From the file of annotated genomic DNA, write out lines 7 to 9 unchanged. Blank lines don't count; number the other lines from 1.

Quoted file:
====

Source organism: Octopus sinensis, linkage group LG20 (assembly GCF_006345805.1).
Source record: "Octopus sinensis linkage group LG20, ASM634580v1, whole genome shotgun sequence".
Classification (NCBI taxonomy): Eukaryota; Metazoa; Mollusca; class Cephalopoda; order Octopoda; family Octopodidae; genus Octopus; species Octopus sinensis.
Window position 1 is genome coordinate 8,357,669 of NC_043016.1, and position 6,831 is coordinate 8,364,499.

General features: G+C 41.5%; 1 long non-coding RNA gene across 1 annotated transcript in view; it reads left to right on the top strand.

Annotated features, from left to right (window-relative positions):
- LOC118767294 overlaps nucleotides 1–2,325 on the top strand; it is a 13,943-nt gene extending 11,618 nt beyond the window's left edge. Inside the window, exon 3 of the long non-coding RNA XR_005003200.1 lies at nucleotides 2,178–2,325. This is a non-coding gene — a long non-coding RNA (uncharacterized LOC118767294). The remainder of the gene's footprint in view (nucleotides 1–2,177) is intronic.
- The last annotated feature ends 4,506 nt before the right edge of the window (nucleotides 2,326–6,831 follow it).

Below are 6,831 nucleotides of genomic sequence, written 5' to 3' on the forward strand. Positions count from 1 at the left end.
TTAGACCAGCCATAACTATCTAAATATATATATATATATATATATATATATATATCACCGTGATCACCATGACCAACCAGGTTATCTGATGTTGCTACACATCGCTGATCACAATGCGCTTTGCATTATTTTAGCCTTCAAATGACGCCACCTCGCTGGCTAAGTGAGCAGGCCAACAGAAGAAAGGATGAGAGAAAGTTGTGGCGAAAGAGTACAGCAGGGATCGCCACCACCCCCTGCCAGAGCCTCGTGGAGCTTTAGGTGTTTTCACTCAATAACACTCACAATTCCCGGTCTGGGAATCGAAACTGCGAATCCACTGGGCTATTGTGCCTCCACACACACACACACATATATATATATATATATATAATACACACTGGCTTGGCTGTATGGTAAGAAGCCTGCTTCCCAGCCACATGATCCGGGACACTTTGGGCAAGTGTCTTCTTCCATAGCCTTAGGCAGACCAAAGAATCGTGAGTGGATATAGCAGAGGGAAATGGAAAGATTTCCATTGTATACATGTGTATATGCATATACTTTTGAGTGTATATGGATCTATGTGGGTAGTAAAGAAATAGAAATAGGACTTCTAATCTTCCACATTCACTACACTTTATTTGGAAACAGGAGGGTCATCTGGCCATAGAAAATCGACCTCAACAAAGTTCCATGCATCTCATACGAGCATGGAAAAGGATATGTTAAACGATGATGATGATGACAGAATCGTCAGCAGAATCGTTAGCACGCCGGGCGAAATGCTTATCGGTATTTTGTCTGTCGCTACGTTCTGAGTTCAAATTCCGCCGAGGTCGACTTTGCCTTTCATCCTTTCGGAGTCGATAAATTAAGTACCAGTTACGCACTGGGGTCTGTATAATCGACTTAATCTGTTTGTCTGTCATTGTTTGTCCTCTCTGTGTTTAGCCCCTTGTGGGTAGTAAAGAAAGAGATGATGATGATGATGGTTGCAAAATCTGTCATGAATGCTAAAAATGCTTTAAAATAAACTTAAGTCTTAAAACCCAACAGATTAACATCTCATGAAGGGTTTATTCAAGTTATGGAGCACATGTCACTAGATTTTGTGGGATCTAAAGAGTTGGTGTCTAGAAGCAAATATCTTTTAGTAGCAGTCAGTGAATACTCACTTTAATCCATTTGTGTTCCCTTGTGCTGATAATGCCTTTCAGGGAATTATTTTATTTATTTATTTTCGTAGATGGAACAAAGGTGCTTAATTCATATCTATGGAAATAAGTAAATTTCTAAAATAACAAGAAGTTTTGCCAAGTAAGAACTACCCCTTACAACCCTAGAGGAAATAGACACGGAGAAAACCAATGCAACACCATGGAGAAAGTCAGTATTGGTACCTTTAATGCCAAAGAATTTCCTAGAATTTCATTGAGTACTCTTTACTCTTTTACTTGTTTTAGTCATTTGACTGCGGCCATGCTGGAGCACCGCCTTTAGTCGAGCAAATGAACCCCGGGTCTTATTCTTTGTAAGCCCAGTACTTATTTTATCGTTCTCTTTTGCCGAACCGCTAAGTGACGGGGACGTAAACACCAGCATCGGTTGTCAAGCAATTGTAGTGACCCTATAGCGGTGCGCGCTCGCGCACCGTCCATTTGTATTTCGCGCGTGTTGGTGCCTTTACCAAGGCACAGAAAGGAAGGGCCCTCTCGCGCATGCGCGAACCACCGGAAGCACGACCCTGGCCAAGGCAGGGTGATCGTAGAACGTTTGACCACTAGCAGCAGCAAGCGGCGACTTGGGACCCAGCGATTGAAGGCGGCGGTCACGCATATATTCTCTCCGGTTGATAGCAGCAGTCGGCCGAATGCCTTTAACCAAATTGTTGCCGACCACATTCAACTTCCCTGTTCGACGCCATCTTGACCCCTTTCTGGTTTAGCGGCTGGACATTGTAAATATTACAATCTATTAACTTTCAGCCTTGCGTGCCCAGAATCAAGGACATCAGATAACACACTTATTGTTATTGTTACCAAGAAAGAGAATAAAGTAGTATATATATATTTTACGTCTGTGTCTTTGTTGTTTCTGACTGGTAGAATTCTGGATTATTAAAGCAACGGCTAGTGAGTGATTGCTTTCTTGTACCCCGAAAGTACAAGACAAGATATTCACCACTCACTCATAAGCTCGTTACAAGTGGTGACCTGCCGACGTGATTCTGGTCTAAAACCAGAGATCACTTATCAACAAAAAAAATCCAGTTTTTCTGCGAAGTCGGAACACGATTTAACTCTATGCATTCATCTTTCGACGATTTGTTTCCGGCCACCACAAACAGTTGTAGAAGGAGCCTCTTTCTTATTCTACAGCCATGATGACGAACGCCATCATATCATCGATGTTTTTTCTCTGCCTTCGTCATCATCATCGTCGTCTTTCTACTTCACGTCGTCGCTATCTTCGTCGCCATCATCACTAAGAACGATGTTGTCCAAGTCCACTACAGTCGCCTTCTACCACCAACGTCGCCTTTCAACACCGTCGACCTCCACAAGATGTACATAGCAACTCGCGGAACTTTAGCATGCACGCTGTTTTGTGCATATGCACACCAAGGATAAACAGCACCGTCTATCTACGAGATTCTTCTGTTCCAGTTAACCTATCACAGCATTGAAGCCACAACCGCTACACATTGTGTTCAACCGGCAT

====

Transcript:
- LOC118767294 overlaps nucleotides 1–2,325 on the top strand; it is a 13,943-nt gene extending 11,618 nt beyond the window's left edge. Inside the window, exon 3 of the long non-coding RNA XR_005003200.1 lies at nucleotides 2,178–2,325. This is a non-coding gene — a long non-coding RNA (uncharacterized LOC118767294). The remainder of the gene's footprint in view (nucleotides 1–2,177) is intronic.
- The last annotated feature ends 4,506 nt before the right edge of the window (nucleotides 2,326–6,831 follow it).

Below are 6,831 nucleotides of genomic sequence, written 5' to 3' on the forward strand. Positions count from 1 at the left end.